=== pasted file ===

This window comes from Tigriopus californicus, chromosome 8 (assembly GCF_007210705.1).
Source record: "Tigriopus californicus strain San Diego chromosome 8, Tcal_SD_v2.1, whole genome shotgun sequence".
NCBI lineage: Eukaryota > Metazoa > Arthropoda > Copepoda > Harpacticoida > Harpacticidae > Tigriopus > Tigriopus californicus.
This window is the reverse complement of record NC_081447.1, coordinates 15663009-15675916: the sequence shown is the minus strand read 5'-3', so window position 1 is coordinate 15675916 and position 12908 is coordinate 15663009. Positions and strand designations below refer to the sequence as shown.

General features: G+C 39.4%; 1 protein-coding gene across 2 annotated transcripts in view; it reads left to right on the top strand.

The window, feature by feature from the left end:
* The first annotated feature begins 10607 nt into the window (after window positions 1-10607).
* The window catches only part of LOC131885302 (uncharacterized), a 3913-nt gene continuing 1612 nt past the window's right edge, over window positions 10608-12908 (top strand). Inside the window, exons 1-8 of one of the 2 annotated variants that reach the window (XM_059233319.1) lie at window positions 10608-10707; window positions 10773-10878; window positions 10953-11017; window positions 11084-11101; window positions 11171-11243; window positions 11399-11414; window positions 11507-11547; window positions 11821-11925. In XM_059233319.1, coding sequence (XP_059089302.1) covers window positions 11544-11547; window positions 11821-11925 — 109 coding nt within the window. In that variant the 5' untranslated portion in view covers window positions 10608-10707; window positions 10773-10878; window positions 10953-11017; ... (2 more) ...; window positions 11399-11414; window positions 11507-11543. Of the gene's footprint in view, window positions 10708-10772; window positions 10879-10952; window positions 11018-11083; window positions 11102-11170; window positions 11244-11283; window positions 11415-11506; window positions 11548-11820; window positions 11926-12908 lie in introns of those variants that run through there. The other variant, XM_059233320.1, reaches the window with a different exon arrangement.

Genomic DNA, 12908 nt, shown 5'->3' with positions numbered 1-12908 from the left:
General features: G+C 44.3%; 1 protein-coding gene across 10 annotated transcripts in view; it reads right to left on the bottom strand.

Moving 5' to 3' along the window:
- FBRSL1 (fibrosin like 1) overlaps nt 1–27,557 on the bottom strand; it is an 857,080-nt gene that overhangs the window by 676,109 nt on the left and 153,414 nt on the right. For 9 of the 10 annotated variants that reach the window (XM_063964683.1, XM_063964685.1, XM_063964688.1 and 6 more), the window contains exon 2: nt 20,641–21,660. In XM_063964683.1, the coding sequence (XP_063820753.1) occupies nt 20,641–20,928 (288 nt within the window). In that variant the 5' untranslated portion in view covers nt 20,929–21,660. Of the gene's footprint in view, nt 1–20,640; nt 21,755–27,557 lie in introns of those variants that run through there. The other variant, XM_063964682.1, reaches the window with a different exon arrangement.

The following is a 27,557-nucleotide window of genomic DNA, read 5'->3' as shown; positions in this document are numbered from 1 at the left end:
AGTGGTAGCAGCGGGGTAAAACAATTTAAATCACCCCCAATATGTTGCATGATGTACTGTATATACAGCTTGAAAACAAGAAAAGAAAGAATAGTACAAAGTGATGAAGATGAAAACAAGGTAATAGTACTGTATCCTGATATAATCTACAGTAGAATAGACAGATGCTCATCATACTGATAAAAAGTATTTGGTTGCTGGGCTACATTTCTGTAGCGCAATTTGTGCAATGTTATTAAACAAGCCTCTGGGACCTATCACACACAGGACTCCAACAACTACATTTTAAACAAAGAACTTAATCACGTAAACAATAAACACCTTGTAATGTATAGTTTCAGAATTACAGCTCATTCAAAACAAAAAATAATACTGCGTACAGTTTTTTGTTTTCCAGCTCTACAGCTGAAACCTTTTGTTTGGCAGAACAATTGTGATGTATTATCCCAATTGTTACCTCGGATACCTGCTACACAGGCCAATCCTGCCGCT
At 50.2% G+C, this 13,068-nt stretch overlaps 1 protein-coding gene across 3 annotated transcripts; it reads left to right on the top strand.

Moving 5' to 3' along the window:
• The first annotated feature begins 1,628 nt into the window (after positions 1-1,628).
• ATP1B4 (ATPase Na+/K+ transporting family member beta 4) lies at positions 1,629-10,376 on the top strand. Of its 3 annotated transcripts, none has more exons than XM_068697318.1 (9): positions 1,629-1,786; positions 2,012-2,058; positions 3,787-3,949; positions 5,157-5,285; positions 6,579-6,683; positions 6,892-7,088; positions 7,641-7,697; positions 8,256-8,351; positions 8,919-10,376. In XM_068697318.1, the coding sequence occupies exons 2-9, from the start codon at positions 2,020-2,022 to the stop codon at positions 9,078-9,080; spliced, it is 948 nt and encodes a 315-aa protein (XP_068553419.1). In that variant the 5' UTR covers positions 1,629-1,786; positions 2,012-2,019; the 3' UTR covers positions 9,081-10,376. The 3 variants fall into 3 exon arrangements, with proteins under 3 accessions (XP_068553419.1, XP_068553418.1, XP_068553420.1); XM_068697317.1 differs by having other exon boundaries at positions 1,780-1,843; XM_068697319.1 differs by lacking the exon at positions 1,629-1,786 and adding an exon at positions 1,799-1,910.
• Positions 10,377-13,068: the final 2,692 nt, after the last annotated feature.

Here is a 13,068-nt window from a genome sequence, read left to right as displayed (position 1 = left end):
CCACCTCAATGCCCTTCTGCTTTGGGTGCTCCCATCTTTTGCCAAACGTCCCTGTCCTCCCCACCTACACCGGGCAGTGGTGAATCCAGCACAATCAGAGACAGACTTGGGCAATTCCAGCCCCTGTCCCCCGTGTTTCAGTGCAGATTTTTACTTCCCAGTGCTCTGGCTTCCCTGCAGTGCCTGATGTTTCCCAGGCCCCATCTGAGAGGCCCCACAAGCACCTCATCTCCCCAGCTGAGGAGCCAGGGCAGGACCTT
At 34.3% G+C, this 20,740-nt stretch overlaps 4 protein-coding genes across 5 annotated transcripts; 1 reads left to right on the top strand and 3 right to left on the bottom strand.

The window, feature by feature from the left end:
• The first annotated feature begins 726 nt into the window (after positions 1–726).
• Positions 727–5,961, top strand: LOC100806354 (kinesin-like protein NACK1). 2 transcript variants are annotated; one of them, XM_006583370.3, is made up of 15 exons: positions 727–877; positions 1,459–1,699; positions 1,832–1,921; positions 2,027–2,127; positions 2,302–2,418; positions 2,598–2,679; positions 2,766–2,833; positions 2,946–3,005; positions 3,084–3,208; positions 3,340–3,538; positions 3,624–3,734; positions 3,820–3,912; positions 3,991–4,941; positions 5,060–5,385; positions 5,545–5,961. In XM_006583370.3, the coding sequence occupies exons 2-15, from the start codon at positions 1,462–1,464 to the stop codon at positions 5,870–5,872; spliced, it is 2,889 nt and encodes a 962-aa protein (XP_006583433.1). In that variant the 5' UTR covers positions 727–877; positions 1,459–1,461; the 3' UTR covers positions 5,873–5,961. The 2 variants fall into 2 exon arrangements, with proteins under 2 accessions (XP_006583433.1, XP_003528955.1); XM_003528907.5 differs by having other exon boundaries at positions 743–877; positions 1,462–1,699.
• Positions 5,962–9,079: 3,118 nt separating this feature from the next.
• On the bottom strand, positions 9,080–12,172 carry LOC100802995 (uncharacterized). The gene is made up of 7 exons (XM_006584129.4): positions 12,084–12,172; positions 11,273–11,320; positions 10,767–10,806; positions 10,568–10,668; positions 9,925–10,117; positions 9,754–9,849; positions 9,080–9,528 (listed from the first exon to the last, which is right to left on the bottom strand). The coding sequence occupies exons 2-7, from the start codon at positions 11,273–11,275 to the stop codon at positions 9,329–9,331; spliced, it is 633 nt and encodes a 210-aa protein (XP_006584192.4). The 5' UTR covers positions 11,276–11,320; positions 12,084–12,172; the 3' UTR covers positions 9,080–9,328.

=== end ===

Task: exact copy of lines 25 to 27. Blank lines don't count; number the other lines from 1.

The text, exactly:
• Positions 727–5,961, top strand: LOC100806354 (kinesin-like protein NACK1). 2 transcript variants are annotated; one of them, XM_006583370.3, is made up of 15 exons: positions 727–877; positions 1,459–1,699; positions 1,832–1,921; positions 2,027–2,127; positions 2,302–2,418; positions 2,598–2,679; positions 2,766–2,833; positions 2,946–3,005; positions 3,084–3,208; positions 3,340–3,538; positions 3,624–3,734; positions 3,820–3,912; positions 3,991–4,941; positions 5,060–5,385; positions 5,545–5,961. In XM_006583370.3, the coding sequence occupies exons 2-15, from the start codon at positions 1,462–1,464 to the stop codon at positions 5,870–5,872; spliced, it is 2,889 nt and encodes a 962-aa protein (XP_006583433.1). In that variant the 5' UTR covers positions 727–877; positions 1,459–1,461; the 3' UTR covers positions 5,873–5,961. The 2 variants fall into 2 exon arrangements, with proteins under 2 accessions (XP_006583433.1, XP_003528955.1); XM_003528907.5 differs by having other exon boundaries at positions 743–877; positions 1,462–1,699.
• Positions 5,962–9,079: 3,118 nt separating this feature from the next.
• On the bottom strand, positions 9,080–12,172 carry LOC100802995 (uncharacterized). The gene is made up of 7 exons (XM_006584129.4): positions 12,084–12,172; positions 11,273–11,320; positions 10,767–10,806; positions 10,568–10,668; positions 9,925–10,117; positions 9,754–9,849; positions 9,080–9,528 (listed from the first exon to the last, which is right to left on the bottom strand). The coding sequence occupies exons 2-7, from the start codon at positions 11,273–11,275 to the stop codon at positions 9,329–9,331; spliced, it is 633 nt and encodes a 210-aa protein (XP_006584192.4). The 5' UTR covers positions 11,276–11,320; positions 12,084–12,172; the 3' UTR covers positions 9,080–9,328.